Ramazan is a time of goodwill and giving — a prosperous season for charities, social initiatives and not-for-profit organisations to raise funds. These funds are then used to bankroll operations around the year. But a chunk of the money collected in the holy month ends up, directly or indirectly, in the hands of banned extremist and terrorist outfits.
No properly investigated or researched estimate of the militant economy exists in Pakistan. Yet, there is strong evidence to suggest that the funds collected by radicals, through public donations, significantly contribute to their resources.
So, then what is the government doing to plug terror financing? For now, it is convinced that rolling out a few advertisements on state television would be enough to sensitise the masses on the issue. It is not. And our lack of seriousness could be brought up this month in Spain as the Financial Action Task Force (FATF), an international watchdog of terror financing, meets to update its assessment of high-risk and non-cooperative jurisdictions.
Pakistan could be in trouble
The challenge of terror financing has three aspects. First, Pakistan is under international compulsion to eliminate cash that makes its way into the coffers of terrorists. Second, despite Pakistan’s war on terror, banned organisations still have access to mechanisms to collect funds inside and outside the country. Third, the state has failed to introduce an effective policy to regulate charity and welfare development sectors.
As far as international commitments are concerned, the government has, in the past, taken a few measures to fulfil its obligations. But a recent Associated Press report points out that the FATF expects more. By some accounts, Pakistan’s actions against the Lashkar-e-Taiba and Jamaatud Dawa (JuD), earlier this year, were prompted by an impending report by the Asia-Pacific Group (APG) on money laundering. The report will be submitted to the FATF, and has apparently raised some objections regarding the financial traffic of JuD.
Also, last year the State Bank of Pakistan instructed all banks in the country to freeze the accounts of 2,021 individuals listed in the Fourth Schedule of the Anti-Terrorism Act, 1997. The bank has also issued new guidelines that aim to prevent the use of the banking sector for money laundering, terror financing and illegal transfer of funds. Moreover, President Mamnoon Hussain has issued an ordinance empowering the Securities and Exchange Commission of Pakistan (SECP) to take adequate measures against fraud, money laundering, and terror financing.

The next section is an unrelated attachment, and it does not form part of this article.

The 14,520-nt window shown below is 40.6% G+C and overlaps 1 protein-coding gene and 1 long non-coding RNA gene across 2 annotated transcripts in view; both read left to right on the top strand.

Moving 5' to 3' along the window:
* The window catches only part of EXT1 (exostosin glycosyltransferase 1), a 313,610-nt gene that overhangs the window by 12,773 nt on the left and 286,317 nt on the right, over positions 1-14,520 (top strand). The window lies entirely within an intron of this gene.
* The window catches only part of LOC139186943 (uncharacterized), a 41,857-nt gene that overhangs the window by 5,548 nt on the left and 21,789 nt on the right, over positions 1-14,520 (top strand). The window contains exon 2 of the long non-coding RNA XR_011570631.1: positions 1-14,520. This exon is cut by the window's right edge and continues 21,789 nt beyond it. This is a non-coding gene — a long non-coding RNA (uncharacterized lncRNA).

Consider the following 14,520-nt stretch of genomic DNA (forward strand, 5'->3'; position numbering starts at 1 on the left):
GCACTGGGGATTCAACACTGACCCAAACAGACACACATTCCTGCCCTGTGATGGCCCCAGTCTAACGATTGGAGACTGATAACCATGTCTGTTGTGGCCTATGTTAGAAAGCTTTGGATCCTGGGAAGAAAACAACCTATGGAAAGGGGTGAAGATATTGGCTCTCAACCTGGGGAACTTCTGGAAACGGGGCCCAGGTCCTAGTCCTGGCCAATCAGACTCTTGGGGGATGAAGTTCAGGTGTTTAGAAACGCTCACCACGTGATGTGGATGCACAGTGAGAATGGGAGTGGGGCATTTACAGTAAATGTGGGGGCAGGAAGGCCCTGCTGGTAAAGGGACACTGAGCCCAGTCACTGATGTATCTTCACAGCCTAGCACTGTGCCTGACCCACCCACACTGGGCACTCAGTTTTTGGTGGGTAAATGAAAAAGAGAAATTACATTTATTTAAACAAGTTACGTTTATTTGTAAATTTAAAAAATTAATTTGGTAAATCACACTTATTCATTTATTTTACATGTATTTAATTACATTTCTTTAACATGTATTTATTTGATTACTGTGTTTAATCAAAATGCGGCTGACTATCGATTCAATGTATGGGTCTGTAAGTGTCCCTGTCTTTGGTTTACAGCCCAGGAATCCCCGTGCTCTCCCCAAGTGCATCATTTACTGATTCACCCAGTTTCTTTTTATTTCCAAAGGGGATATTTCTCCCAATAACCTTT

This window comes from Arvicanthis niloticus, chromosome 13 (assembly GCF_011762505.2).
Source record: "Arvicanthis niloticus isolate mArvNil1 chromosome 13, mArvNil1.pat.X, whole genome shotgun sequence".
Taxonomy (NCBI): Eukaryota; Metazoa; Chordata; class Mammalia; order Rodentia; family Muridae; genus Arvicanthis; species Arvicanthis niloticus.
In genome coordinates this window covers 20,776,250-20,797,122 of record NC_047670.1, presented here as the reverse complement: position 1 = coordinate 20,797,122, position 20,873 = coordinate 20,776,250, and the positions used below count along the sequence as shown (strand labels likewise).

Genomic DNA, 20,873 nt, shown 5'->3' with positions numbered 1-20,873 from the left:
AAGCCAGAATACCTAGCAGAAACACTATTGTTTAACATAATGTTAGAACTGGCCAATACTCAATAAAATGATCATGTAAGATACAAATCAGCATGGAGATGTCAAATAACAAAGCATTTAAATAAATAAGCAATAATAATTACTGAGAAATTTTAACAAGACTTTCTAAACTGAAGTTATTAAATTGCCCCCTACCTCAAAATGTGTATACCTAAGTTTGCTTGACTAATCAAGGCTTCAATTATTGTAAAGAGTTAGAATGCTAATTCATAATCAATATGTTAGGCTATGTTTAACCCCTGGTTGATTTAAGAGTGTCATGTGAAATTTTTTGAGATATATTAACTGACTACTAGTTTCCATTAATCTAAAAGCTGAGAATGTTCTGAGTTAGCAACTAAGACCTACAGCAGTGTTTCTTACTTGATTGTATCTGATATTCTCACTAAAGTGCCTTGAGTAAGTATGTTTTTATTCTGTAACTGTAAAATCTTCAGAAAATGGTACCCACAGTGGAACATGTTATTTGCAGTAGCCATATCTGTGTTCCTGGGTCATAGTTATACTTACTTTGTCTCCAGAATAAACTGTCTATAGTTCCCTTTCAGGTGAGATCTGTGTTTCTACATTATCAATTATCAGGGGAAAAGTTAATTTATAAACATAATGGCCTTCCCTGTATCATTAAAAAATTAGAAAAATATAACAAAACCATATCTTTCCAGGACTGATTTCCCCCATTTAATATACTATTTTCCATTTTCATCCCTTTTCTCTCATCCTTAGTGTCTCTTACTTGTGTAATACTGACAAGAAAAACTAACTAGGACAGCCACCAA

According to media reports, the government is also trying to introduce a law that would require a citizen to disclosure his/her money trail.
These are important steps, but not enough to choke off the flow. The real challenge lies elsewhere – terrorists moving money through informal channels. Few militants use banks to conduct their nefarious missions.
The landscape of Islamic charities in Pakistan is quite diverse, ranging from local-level welfare organisations to national — and regional — level relief groups. People find it easier to donate by hand on a first come, first serve basis.
Then there are the donations that flow in from Pakistanis living in the Middle East, which go directly to religious charities. But the money coming from expats in Western countries is earmarked either for non-religious charities or for handing out at religious shrines. Representatives of banned organisations are also known to travel to the Gulf states during this month to collect donations themselves.
Till now, the government’s focus has largely remained on Western non-governmental development organisations. It has been working around the clock to bring them under a strict monitoring framework. In the meantime, funds from Gulf countries are still flowing to religious and militant groups. The government has even failed to chalk up a list and to identify and publicise charity networks in Pakistan that are clean. The ultimate beneficiaries of this lack of vision are the terrorists.
Rana is a security and political analyst and the director of the Islamabad-based Pak Institute for Peace Studies
Note: The views expressed by the author do not necessarily reflect the official policy or position of Geo News, The News or the Jang Group